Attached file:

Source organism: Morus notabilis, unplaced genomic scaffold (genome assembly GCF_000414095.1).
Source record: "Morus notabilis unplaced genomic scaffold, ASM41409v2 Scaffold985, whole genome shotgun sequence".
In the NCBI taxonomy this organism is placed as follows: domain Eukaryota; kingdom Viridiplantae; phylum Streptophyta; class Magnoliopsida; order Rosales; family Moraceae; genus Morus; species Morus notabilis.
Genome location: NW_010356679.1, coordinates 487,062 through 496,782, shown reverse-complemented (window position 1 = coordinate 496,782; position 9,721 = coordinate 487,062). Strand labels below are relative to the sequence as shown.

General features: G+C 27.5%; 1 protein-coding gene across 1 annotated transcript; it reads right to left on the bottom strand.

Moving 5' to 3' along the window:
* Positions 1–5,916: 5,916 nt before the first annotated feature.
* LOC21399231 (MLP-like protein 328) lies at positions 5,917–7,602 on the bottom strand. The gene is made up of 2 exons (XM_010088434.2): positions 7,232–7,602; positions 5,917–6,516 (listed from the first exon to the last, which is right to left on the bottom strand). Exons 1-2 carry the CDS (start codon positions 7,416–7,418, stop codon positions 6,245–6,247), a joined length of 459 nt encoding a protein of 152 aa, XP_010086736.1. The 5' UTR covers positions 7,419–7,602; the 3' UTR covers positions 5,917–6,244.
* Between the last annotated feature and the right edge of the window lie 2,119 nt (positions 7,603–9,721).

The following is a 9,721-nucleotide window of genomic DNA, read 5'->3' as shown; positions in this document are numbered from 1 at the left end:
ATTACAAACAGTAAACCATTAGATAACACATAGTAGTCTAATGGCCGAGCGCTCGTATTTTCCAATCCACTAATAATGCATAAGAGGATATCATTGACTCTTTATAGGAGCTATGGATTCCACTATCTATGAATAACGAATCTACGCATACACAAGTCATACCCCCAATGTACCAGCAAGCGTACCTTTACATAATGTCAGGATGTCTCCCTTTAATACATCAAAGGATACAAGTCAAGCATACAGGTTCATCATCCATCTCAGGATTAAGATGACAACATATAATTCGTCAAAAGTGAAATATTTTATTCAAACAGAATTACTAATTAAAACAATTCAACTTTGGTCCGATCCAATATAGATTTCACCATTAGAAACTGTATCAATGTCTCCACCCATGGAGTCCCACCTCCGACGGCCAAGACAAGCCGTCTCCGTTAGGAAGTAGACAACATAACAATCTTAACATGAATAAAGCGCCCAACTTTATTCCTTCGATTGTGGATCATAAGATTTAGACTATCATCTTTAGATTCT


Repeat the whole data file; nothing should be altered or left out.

Source organism: Morus notabilis, unplaced genomic scaffold (genome assembly GCF_000414095.1).
Source record: "Morus notabilis unplaced genomic scaffold, ASM41409v2 Scaffold985, whole genome shotgun sequence".
In the NCBI taxonomy this organism is placed as follows: domain Eukaryota; kingdom Viridiplantae; phylum Streptophyta; class Magnoliopsida; order Rosales; family Moraceae; genus Morus; species Morus notabilis.
Genome location: NW_010356679.1, coordinates 487,062 through 496,782, shown reverse-complemented (window position 1 = coordinate 496,782; position 9,721 = coordinate 487,062). Strand labels below are relative to the sequence as shown.

General features: G+C 27.5%; 1 protein-coding gene across 1 annotated transcript; it reads right to left on the bottom strand.

Moving 5' to 3' along the window:
* Positions 1–5,916: 5,916 nt before the first annotated feature.
* LOC21399231 (MLP-like protein 328) lies at positions 5,917–7,602 on the bottom strand. The gene is made up of 2 exons (XM_010088434.2): positions 7,232–7,602; positions 5,917–6,516 (listed from the first exon to the last, which is right to left on the bottom strand). Exons 1-2 carry the CDS (start codon positions 7,416–7,418, stop codon positions 6,245–6,247), a joined length of 459 nt encoding a protein of 152 aa, XP_010086736.1. The 5' UTR covers positions 7,419–7,602; the 3' UTR covers positions 5,917–6,244.
* Between the last annotated feature and the right edge of the window lie 2,119 nt (positions 7,603–9,721).

The following is a 9,721-nucleotide window of genomic DNA, read 5'->3' as shown; positions in this document are numbered from 1 at the left end:
ATTACAAACAGTAAACCATTAGATAACACATAGTAGTCTAATGGCCGAGCGCTCGTATTTTCCAATCCACTAATAATGCATAAGAGGATATCATTGACTCTTTATAGGAGCTATGGATTCCACTATCTATGAATAACGAATCTACGCATACACAAGTCATACCCCCAATGTACCAGCAAGCGTACCTTTACATAATGTCAGGATGTCTCCCTTTAATACATCAAAGGATACAAGTCAAGCATACAGGTTCATCATCCATCTCAGGATTAAGATGACAACATATAATTCGTCAAAAGTGAAATATTTTATTCAAACAGAATTACTAATTAAAACAATTCAACTTTGGTCCGATCCAATATAGATTTCACCATTAGAAACTGTATCAATGTCTCCACCCATGGAGTCCCACCTCCGACGGCCAAGACAAGCCGTCTCCGTTAGGAAGTAGACAACATAACAATCTTAACATGAATAAAGCGCCCAACTTTATTCCTTCGATTGTGGATCATAAGATTTAGACTATCATCTTTAGATTCT